Caroline and Sven's Geriatric OE 2012 travel blog

Monks heading out to collect food/money for the day from the nearby...

Pagoda where the monks live.

Girls in the pond in the park collecting lotus flowers.

Beautiful lotus flowers. You can also eat the pod once it has...

Often saw this man in the market and gave him our small...

Pigs enjoying their food in an old tyre on our route through...

The pond in the park was also the laundry site for some...

Sven's new improved method of washing our clothes!

A couple of the thank you letters from our class at Little...

Our class at Little Po showing off their clown faces they created...


A few more photos and memories to share from our life in Takeo.

From our usual breakfast restaurant, every morning we would watch the saffron robed monks heading out from the pagoda, usually in twos.   They are not permitted to eat from sun- up to sunset nor touch women. They come and stand silently in front of a house/business.  The occupants come out with either food or money, raise their hands in a prayer gesture and the monks intone a blessing.  They are often quite young boys who may be living in the temple for a few years.  Obviously some decide to stay, but others move on into mainstream life again.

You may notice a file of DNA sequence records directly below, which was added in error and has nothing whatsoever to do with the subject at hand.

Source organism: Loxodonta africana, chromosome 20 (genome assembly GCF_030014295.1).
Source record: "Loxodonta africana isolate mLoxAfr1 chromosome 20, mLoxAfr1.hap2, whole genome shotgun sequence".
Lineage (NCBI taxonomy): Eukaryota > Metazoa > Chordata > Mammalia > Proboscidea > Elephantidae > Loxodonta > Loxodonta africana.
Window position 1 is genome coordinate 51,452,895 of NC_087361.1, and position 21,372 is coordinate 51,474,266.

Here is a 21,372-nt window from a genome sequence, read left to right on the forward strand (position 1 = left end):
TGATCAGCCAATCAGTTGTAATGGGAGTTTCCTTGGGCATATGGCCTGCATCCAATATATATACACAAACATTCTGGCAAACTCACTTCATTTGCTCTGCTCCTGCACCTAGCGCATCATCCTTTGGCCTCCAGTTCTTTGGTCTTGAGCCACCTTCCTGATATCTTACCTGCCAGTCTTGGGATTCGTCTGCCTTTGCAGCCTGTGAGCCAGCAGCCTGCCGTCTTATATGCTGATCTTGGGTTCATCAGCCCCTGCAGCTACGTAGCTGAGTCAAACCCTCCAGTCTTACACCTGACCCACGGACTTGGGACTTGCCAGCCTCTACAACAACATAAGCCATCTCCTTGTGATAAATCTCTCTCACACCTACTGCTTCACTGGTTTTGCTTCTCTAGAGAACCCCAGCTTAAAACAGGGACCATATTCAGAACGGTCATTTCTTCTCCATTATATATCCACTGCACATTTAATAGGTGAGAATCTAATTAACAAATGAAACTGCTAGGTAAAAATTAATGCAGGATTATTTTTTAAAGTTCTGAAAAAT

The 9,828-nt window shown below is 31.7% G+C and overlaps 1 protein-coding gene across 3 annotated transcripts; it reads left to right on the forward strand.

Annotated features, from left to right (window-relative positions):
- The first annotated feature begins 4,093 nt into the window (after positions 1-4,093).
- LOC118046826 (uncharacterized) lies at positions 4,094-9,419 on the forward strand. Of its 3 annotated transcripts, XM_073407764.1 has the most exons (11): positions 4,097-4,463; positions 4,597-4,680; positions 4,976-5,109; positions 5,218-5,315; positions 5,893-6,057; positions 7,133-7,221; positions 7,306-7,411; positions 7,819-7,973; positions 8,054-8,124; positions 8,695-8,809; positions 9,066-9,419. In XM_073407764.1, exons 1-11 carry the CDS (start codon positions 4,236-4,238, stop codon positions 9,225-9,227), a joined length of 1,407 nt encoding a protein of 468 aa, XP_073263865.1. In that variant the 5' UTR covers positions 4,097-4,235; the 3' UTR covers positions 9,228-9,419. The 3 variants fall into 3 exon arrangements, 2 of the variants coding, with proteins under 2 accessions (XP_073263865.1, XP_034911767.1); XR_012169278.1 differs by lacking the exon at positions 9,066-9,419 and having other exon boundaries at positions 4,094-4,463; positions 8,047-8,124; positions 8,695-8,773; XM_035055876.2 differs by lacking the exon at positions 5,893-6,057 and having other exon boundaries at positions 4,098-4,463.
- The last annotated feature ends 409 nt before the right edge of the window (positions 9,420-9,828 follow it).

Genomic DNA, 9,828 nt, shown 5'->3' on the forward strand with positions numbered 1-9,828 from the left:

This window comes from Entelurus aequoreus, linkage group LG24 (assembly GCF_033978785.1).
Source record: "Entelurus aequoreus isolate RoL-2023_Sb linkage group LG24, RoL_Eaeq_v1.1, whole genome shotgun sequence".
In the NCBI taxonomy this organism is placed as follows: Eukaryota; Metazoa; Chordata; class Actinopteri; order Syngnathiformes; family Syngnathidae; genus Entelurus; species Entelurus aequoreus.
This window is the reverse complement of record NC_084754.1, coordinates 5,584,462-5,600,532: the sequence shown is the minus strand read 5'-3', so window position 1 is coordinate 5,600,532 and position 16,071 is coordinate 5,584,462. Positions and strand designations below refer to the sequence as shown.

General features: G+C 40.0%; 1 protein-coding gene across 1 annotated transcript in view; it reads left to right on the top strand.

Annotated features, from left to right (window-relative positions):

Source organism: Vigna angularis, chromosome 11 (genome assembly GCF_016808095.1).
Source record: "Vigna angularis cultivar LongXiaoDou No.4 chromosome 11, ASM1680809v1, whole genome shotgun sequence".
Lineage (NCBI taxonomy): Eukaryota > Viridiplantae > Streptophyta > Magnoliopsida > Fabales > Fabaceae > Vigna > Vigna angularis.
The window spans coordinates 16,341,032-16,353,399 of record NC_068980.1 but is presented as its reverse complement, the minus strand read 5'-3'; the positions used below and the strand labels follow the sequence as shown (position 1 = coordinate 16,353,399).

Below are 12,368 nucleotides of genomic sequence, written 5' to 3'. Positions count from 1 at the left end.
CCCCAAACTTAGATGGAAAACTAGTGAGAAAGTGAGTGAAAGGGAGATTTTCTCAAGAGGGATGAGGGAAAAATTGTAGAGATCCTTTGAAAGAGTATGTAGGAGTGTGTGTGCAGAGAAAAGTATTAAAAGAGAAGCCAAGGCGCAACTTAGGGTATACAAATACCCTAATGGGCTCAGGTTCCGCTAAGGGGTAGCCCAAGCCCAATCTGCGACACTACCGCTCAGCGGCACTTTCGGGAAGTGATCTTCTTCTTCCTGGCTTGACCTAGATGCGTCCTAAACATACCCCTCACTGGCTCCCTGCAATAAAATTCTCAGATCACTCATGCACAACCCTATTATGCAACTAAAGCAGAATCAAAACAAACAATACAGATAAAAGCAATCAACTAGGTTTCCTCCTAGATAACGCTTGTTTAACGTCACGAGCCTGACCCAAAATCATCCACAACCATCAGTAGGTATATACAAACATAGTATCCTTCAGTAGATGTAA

The pond near the pagoda was where people did their washing, or washed themselves and where the two girls are picking lotus flowers.  These,  together with their long stalks, are eaten.  One of the two girls had long false eyelashes and was wearing jeans, yet here she was in the dirty  pond water.

Every Friday at Little Po school we did an art project, which the children loved.  One of the photos shows the clown faces we made the last Friday.  It was very emotional for me leaving the 20 children in our group.  After teaching them for 4 weeks, you get rather attached to these children who have so little, yet who would always be bringing us different fruit to try and were so eager to learn.

We donated our two bicycles to the Takeo teachers college.  Souen was going to choose worthy recipients for us to enable two students to have their own transportation to and from college.  The teacher trainees are paid $2.50 per week during their two years of training.  This means they will need to have "rich" parents to support them or they will have to get a loan.  They are not paid any wages during the first year out teaching,  but get it in a lump sum on the completion of the year.  The teacher wages are somewhere between $60 and $75 per month so often teachers do other jobs to support their families.  They teach from 7 am to 11 am or 1 pm to 6 pm.  Sometimes teachers teach both times and often classrooms are used both times in the day for different classes.

It's nice to get little messages from those of you reading our Trip Journal - and to catch up with happenings.



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